2. Remember to Breathe.  The human body is amazing in so many ways and one of the most magnificent is the fact that our breath has both an involuntary and voluntary component to it!  We all recognize that we don’t have to consciously think about moving the body systems that support our ability to breathe in order to breathe.  If it was required then the only thing we would need on our daily “to do” list is a reminder to constantly focus on our breath! However, if we don’t take time to sit with our breath more consciously, it will become short and constricted, depriving our bodies of what it needs most to live fully, exacerbating the stress our bodies are already under.  On the other hand, stopping several times throughout our day to engage more actively with our breath has been shown to reduce stress hormones in the body and mind. When you focus on your breath, you more deeply appreciate the fact that it is the only part of your autonomic nervous system that you can control.  And it doesn’t take too long for the breath to reduce the increased levels of cortisol created from stress.  Simply inviting a longer, deeper inhale and exhale into your day for 3 to 5 breaths maybe 3 times a day for a week is a great place to start. With this practice you may begin to notice that it only takes about 90 seconds to feel a difference!
  3. Aromatherapy.  Engaging our sense of smell with essential oils has also been shown to affect the levels of stress hormones in the mind and body. Specifically, bergamot has been shown to increase the hormone responsible for calming the adrenal glands so they are less likely to secrete cortisol and lavender has been shown to reduce cortisol levels.  One simple way to incorporate the heart-healthy benefits of aromatherapy is to use a diffuser.  Another option is to put about 5 drops of oil on a wet wash cloth and place the cloth on the shower floor as you shower each morning.  If you prefer taking a bath, no problem just add the oil right into the bath water and maybe consider adding some Epsom salts for a two-pronged approach to reducing inflammation in the body and mind.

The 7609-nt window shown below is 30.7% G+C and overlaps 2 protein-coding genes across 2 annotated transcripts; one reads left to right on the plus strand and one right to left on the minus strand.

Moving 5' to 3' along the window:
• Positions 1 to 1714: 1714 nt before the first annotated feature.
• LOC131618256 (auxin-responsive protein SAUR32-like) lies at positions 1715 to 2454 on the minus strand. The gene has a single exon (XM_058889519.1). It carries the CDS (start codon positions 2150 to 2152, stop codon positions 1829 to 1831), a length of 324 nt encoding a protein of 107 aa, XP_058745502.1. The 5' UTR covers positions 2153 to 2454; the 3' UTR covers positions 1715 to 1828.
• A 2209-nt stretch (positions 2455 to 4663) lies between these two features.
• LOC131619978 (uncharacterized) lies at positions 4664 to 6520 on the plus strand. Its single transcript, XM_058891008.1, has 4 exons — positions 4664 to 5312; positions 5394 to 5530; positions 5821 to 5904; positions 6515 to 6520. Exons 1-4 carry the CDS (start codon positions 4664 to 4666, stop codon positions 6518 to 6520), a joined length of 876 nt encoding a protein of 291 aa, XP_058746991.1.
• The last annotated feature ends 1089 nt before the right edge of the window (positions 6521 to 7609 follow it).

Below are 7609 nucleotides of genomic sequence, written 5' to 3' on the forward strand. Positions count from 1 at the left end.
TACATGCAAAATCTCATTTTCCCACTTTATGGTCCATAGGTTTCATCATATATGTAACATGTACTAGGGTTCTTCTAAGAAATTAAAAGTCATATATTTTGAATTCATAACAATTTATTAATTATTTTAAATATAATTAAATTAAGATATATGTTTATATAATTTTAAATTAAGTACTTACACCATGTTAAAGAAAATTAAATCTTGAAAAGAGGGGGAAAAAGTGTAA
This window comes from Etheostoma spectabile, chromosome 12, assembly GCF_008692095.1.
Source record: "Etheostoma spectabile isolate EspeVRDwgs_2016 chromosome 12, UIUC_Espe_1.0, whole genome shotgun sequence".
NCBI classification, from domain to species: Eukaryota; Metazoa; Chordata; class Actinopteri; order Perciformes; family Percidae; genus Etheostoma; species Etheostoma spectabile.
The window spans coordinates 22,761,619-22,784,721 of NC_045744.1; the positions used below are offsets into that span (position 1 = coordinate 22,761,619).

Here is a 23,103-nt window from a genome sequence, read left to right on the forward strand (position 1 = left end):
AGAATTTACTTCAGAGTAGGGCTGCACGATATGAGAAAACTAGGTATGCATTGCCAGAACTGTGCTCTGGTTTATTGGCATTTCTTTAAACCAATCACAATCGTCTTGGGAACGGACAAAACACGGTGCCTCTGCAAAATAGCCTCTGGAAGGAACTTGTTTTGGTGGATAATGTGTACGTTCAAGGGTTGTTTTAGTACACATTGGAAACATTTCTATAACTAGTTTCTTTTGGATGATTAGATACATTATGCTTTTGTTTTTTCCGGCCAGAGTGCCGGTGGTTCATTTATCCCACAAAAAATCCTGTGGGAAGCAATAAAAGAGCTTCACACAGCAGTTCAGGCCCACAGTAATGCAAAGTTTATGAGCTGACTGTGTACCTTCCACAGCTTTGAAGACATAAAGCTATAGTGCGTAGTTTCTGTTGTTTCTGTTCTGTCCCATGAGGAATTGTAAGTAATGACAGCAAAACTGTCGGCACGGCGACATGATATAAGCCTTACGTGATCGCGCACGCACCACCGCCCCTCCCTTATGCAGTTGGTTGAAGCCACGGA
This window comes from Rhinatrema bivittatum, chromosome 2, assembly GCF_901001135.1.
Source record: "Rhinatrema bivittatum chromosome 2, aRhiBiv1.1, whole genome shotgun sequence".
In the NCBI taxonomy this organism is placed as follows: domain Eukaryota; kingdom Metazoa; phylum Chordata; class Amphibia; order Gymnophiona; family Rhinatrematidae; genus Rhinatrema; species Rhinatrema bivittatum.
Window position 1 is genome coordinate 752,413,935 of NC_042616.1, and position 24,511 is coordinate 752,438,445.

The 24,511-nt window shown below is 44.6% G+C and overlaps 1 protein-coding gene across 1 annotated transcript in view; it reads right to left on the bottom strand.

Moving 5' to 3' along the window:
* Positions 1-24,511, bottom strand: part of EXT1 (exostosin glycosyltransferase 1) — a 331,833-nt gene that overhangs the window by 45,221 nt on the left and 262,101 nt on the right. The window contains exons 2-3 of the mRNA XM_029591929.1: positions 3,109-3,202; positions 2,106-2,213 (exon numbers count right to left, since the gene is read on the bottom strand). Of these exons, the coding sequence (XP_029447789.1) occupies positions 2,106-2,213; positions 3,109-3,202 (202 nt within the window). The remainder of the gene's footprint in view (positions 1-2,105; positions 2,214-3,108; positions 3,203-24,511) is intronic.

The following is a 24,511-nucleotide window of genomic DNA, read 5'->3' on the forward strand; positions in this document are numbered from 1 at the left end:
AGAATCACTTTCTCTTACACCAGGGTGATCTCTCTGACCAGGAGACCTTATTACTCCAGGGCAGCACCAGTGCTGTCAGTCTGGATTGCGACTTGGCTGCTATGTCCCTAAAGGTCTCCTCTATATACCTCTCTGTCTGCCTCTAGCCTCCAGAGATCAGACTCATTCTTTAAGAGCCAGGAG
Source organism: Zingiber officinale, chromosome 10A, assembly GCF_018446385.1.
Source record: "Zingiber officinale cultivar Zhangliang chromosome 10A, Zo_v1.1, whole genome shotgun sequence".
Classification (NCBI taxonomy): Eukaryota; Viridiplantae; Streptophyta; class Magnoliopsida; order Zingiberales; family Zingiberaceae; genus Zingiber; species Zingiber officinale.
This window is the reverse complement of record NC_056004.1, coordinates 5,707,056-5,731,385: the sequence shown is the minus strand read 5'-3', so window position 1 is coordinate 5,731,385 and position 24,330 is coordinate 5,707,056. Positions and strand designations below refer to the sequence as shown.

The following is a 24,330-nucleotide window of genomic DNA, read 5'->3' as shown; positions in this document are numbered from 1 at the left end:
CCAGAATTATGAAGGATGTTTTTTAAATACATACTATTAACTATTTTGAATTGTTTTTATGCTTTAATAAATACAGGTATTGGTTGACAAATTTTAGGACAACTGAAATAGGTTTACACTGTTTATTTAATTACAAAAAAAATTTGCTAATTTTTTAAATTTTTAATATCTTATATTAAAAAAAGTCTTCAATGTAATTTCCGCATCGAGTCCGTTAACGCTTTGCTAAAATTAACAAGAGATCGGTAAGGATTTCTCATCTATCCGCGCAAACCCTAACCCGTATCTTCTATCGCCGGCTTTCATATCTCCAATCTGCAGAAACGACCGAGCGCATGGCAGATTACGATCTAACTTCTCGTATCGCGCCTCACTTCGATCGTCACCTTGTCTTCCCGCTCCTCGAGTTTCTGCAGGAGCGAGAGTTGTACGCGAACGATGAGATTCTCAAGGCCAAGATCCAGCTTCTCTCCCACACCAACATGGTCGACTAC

4. Listen to Music.  Research is starting to show that listening to a specific genre of classical music can reduce blood pressure.  The classical music compositions that had the greatest impact were ones that matched the rhythm of the body, ones that had a slower, repeating 10-second rhythm.  Not a big fan of classical music, maybe try finding a mix that includes the sounds of nature, such as rain, thunder, ocean waves, waterfalls, or even crickets.  Double the relaxation by having the music playing while you bathe!   .
  5. Strive for Satya.  Satya is one of yoga’s guiding principles and is the Sanskrit term for truthfulness.  However, it has a broader meaning than simply speaking the truth.  It challenges us to consider the intentions behind our actions and our actions themselves. So not only do we consider the truthfulness of our words, we consider if our words, intentions and actions are in harmony and integrity with the greater truths with which we value and by which we live.  When we stray from our truths and thus venture into deceit, we betray ourselves and others, bringing unnecessary stress and pain into our bodies and minds. And one of the most common experience of straying from our truths is buying into the story that self-care is selfish!  In fact, spending time with ourselves, by ourselves, in self-reflection for self-discovery is another one of yoga’s guiding principle, but that is a topic for another day.  Suffice it to say here and now that by taking the time to identify and own your personal values and being guided by those values in your daily interactions will go a long way towards reducing stress in your life and the lives of others.